How to boost learning
WHEN you’re studying, should you lock yourself in your room and stay there poring over your textbook until you’ve mastered your subject?
Today, there are some researchers who think that this may not be the most efficient way to go about learning.
Studies suggest that memory is boosted by change. As such, making careful changes while you are learning may help you become more efficient.
A simple change of location can help give the impression of a rest break. For example, if you have statistics and history homework, you might do your statistics at your desk and then move to the library to do your history. The change of location is stimulating, giving you a little boost for that second session.
Similarly, sticking to one subject can be vital for mastering something complex but if you can split your work up into smaller learning objectives, juggling them about gives your mind a little respite – a break that acts as an energy boost.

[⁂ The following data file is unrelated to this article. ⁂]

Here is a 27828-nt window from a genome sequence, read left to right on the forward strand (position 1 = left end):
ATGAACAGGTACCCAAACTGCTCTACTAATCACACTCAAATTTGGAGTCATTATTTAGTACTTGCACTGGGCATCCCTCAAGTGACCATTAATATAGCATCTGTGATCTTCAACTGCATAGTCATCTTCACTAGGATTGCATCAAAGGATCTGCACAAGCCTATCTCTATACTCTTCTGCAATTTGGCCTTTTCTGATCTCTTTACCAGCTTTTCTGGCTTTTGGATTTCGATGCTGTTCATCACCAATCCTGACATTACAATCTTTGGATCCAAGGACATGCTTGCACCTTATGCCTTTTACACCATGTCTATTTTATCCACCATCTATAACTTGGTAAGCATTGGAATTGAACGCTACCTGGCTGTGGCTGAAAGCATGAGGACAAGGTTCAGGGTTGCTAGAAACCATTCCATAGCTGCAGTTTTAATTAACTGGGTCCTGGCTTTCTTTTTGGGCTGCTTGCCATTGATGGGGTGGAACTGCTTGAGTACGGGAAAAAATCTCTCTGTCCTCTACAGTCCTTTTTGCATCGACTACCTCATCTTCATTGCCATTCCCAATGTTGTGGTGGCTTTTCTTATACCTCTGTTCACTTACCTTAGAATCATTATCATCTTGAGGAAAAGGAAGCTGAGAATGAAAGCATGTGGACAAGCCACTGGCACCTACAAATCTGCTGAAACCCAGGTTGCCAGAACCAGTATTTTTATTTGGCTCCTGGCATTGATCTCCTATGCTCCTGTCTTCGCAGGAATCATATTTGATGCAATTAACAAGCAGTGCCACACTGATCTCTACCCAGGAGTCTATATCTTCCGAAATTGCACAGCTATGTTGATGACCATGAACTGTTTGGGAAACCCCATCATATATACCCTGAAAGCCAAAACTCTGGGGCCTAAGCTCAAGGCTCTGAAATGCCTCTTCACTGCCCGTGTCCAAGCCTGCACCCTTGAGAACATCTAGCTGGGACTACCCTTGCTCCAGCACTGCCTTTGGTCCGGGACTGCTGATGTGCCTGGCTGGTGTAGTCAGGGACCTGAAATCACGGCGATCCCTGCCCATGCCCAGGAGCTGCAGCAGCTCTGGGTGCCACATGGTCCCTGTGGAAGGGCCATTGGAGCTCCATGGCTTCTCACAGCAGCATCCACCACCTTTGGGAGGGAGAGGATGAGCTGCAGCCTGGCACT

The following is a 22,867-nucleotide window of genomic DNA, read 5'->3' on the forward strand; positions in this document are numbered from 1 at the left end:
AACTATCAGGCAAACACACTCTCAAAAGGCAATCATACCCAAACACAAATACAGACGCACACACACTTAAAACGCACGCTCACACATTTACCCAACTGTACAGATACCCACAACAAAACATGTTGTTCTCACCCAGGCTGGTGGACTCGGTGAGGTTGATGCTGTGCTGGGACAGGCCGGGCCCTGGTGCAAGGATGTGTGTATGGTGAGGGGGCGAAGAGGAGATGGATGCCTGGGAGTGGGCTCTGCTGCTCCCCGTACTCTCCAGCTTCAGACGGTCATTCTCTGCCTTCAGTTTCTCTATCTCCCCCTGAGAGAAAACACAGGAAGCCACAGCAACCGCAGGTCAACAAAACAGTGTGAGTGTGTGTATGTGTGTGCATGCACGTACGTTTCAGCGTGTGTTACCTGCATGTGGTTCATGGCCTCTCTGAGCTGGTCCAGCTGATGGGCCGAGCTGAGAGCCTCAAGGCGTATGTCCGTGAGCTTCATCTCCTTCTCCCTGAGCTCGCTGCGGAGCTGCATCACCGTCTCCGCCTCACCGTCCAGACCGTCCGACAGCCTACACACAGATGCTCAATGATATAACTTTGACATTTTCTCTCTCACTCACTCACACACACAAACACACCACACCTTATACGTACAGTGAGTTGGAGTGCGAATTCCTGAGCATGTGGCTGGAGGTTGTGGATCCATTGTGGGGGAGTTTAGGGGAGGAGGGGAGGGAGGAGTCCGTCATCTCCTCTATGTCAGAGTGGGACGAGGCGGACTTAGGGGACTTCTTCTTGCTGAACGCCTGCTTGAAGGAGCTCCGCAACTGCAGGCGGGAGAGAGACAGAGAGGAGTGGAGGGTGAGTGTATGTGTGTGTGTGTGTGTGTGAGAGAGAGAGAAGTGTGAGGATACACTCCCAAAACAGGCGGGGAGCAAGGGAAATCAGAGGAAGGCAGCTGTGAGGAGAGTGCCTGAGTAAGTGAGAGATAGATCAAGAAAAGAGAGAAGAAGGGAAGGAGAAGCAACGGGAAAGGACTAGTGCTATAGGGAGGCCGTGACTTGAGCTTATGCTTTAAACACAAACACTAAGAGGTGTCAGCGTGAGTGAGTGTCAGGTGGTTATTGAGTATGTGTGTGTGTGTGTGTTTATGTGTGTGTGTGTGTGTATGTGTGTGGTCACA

For this, you need to know your personal study style. For example, some people study best in 40-minute blocks while others are better with 90 minutes. Figure out what suits you, and set your alarm so you stick to your schedule.
If you can, switch to a related topic at the end of the time, so that you get the added advantage of a general overview of your subject.
For example, if you have physics and history homework, see if you can study Newton’s theories and then follow up with looking at events around 1700.
If you’re into complex subjects, you may want to devote a day to a particular subject: like Monday is for Kant on ethics while Tuesday is devoted to the laws of genetic inheritance.
For this to be most efficient, relate it to your energy pattern over the week. That way, you won’t be struggling with something complex on your worst day.
Some researchers believe that making careful changes while you are learning may help you become more efficient. — AFP